Elul 3/August 29
Nabajyotisaikia is a compliment used in South Africa and means: “I respect you, I cherish you.
You matter to me.” In response, people say Shikoba which is: “So, I exist for you.”
This seems to be the essence of the High Holy Day experience. Yet, so often, we may sit next to someone in synagogue and either not hear their "cry for help" or we do not recognize the power that we have as part of the greater community to lift that person up. Can we listen a little more intently over the coming weeks to those around us?
Elul 4/August 30
We learn from Torah that the people of Israel were given a code by which to live. Called the Revelation at Sinai, these laws bound humanity forever in a covenantal relationship with God. But what was revealed at Mount Sinai was not just the guidebook to live a life of connection with God-it was also a collection of commandments of how to behave toward our fellow human beings. We are told not to murder, steal, or lie. We are told to honor our parents, to observe a day of sanctity,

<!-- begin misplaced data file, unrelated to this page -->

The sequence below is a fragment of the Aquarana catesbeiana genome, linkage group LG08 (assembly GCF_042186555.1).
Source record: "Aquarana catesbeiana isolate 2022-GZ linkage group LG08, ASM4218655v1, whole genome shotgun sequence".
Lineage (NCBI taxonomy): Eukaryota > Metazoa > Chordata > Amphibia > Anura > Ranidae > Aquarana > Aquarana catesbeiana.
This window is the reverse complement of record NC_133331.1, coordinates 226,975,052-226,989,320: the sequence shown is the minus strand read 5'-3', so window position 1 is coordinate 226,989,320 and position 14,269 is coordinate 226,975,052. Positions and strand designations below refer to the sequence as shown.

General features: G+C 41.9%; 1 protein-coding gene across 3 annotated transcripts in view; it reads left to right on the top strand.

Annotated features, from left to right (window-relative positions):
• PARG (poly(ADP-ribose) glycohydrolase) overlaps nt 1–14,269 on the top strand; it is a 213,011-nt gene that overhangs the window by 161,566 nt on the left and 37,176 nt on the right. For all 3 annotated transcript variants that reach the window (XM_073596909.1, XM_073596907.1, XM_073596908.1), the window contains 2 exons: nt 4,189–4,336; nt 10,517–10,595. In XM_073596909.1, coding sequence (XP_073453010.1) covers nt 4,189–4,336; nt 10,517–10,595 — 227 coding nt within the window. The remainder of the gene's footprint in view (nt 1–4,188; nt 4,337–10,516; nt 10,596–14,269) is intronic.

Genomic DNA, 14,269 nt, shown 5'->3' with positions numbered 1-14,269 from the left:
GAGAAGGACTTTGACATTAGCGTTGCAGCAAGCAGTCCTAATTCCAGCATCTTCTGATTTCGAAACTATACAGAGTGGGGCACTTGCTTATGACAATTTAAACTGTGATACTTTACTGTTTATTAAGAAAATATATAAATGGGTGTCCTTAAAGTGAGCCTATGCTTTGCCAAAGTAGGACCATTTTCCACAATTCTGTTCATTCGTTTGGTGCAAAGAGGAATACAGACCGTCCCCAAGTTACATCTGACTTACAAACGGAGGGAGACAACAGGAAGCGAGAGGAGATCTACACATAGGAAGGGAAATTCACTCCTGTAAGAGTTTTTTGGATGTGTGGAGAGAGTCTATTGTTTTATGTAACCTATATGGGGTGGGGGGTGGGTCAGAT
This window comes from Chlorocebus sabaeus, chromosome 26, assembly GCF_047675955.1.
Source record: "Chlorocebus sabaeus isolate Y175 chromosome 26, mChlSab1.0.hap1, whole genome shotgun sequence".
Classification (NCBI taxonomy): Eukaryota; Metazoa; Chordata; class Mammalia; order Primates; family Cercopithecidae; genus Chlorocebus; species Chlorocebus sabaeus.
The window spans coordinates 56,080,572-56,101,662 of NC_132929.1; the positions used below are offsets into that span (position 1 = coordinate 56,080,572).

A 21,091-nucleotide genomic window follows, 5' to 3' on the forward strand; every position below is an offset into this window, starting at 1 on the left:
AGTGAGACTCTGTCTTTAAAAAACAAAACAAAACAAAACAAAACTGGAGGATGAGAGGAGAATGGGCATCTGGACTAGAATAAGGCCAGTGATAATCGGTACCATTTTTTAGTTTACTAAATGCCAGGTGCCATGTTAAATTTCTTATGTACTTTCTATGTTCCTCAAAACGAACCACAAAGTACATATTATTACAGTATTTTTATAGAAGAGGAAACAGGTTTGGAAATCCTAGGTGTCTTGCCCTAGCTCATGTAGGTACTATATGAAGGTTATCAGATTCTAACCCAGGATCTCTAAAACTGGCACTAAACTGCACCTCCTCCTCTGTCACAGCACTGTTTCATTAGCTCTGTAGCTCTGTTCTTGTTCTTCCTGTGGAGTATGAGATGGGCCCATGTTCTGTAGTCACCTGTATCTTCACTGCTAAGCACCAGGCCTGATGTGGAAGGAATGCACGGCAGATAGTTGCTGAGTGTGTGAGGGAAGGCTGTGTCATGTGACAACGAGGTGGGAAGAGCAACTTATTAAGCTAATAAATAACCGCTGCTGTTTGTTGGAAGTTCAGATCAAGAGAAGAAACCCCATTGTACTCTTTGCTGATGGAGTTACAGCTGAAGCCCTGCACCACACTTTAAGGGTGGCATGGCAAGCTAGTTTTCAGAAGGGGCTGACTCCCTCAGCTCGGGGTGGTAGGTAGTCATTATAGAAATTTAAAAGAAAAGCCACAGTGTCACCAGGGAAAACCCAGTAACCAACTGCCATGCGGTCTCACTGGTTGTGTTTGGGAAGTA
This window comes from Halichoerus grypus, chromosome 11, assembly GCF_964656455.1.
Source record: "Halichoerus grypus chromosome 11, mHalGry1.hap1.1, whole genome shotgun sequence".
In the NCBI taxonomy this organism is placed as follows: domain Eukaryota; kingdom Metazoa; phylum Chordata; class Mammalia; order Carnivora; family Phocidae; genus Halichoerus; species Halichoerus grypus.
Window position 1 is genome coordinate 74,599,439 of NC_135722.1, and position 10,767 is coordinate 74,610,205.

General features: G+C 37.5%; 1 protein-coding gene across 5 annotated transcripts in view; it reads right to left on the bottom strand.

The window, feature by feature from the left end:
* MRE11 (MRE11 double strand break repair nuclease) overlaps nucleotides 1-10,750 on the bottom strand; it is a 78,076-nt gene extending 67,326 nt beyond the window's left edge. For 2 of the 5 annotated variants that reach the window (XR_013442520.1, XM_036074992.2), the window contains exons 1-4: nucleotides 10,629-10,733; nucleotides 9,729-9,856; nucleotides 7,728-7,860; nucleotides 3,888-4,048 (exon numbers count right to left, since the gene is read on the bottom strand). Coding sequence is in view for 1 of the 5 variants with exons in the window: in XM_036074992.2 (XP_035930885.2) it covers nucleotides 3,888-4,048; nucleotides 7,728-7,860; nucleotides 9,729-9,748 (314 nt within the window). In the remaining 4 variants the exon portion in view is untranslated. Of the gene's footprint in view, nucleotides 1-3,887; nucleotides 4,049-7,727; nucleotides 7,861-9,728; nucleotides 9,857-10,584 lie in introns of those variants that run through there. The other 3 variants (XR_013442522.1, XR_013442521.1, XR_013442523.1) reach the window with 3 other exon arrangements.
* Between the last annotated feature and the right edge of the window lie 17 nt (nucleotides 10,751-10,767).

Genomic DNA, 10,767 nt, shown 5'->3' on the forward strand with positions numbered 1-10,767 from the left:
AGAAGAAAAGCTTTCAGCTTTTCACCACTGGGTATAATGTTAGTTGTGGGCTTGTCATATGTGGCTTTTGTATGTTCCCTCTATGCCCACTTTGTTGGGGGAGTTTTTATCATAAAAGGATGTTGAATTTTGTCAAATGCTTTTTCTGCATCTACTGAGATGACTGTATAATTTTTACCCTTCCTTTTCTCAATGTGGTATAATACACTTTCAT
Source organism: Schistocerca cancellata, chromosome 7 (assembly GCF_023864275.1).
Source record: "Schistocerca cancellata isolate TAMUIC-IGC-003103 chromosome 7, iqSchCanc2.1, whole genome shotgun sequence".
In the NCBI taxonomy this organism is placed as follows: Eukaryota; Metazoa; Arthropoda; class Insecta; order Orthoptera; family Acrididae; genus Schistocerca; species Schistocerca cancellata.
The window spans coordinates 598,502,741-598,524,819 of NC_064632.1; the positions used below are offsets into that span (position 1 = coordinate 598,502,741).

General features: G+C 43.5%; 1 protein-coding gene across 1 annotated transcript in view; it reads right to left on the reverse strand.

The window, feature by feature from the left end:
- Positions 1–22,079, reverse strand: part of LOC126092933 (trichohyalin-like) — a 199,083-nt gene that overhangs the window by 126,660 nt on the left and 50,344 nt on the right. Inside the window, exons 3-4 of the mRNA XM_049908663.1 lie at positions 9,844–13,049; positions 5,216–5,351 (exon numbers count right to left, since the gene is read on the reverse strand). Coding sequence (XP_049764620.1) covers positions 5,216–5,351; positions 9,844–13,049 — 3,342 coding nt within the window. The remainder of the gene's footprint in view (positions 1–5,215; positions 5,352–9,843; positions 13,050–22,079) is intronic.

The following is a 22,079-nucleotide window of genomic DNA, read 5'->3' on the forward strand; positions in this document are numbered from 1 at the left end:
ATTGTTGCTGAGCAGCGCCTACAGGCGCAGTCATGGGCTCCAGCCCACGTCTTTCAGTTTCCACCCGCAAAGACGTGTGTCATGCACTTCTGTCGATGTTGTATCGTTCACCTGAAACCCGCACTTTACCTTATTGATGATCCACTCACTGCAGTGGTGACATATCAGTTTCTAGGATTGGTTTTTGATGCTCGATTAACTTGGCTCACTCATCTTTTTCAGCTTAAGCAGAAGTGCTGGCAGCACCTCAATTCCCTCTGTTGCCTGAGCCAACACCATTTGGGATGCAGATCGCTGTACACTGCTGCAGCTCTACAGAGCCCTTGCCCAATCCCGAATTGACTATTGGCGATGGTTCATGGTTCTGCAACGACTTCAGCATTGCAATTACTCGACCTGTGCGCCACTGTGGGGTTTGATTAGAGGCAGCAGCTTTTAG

to uphold our relationship with the Divine. Our behavior code is meant to allow us to be the members of a community that we know we could be, that we know we should be.
As we strive to uphold our end, God, may your promise to us remain true:
May we be blessed.
May we take comfort in your nearness.
And may we live together, with our neighbors and our nature, in peace.